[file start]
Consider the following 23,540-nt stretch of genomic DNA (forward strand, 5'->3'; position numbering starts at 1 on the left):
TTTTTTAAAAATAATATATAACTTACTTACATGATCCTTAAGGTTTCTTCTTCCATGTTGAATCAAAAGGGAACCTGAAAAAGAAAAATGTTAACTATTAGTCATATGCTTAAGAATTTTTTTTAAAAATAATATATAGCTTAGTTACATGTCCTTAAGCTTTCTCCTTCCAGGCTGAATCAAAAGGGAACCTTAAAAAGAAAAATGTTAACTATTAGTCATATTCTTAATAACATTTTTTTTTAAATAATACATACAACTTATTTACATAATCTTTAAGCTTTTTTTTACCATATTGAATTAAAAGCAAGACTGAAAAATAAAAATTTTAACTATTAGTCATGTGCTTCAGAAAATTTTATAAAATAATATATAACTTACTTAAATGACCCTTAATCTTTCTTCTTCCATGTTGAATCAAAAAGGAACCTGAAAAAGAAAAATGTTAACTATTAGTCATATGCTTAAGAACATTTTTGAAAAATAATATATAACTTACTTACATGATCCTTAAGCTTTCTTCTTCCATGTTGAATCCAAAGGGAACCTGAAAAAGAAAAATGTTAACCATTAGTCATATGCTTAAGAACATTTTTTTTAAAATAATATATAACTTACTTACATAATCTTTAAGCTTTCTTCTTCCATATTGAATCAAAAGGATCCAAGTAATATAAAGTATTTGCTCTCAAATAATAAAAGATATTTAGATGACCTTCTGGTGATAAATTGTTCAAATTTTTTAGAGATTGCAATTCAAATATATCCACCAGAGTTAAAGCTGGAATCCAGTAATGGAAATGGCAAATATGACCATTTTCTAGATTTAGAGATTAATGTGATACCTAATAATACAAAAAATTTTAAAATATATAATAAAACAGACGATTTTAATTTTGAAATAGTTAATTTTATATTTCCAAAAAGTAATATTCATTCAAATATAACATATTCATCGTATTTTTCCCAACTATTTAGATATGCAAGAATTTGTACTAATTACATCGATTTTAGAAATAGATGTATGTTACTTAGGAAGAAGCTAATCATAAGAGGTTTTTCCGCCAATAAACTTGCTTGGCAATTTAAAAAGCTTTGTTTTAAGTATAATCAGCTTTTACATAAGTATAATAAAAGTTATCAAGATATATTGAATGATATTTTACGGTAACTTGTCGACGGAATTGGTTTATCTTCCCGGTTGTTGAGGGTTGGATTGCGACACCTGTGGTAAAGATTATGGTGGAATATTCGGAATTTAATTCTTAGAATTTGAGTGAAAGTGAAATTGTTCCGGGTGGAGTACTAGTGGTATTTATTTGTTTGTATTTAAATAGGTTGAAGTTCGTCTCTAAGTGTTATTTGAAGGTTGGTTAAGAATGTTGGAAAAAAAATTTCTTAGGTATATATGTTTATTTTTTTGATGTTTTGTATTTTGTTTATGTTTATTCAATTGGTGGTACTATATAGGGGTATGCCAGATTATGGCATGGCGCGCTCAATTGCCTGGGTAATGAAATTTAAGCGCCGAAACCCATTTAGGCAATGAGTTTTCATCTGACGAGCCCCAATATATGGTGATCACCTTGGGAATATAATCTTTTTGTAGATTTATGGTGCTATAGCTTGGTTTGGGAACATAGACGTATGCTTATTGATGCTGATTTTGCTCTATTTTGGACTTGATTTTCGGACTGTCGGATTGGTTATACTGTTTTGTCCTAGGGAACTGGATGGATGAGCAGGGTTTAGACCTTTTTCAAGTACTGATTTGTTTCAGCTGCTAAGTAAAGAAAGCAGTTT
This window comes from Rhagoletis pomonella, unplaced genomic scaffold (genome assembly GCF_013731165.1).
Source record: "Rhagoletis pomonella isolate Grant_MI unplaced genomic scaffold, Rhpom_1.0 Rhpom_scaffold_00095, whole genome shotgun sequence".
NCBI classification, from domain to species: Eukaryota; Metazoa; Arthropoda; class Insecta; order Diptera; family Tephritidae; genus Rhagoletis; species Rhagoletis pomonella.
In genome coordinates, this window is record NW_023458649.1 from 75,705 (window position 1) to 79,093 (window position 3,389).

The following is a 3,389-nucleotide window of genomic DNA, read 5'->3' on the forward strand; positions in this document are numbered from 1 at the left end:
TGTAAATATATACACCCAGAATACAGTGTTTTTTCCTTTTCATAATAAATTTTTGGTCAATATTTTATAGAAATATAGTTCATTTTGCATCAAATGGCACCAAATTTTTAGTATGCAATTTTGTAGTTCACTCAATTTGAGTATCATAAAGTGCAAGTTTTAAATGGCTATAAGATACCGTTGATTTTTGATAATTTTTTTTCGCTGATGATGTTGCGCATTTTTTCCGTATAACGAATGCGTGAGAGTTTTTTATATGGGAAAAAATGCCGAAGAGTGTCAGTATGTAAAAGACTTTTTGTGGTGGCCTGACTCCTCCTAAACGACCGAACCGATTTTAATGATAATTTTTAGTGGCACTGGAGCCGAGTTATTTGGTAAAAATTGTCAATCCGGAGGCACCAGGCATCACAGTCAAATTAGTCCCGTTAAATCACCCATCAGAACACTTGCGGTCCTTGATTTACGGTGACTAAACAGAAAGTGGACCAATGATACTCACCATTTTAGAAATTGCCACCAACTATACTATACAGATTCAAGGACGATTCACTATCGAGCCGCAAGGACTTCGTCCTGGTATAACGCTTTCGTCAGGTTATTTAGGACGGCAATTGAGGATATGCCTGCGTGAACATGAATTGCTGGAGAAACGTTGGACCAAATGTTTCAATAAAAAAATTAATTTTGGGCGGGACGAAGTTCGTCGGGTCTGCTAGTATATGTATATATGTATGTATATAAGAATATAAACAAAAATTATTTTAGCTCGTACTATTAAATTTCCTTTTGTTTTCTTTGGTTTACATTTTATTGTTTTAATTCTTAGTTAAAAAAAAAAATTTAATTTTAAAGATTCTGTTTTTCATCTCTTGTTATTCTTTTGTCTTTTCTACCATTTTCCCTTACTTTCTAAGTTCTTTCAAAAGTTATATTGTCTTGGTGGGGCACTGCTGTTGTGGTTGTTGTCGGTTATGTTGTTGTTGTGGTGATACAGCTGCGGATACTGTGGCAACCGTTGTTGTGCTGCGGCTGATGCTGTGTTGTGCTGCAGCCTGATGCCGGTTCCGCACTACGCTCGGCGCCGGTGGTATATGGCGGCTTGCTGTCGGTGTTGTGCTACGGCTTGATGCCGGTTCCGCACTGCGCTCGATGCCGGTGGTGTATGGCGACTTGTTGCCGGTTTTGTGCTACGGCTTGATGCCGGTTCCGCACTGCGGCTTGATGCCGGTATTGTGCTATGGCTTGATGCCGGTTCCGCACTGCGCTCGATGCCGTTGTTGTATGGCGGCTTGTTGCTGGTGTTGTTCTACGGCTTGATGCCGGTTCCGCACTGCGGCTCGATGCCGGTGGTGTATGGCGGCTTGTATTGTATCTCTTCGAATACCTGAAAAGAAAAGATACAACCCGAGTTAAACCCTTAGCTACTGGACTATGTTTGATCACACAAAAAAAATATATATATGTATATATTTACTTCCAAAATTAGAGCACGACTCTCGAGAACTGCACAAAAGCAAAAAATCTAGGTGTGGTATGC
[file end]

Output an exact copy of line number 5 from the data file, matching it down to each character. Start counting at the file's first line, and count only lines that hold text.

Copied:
NCBI classification, from domain to species: Eukaryota; Metazoa; Arthropoda; class Insecta; order Diptera; family Tephritidae; genus Rhagoletis; species Rhagoletis pomonella.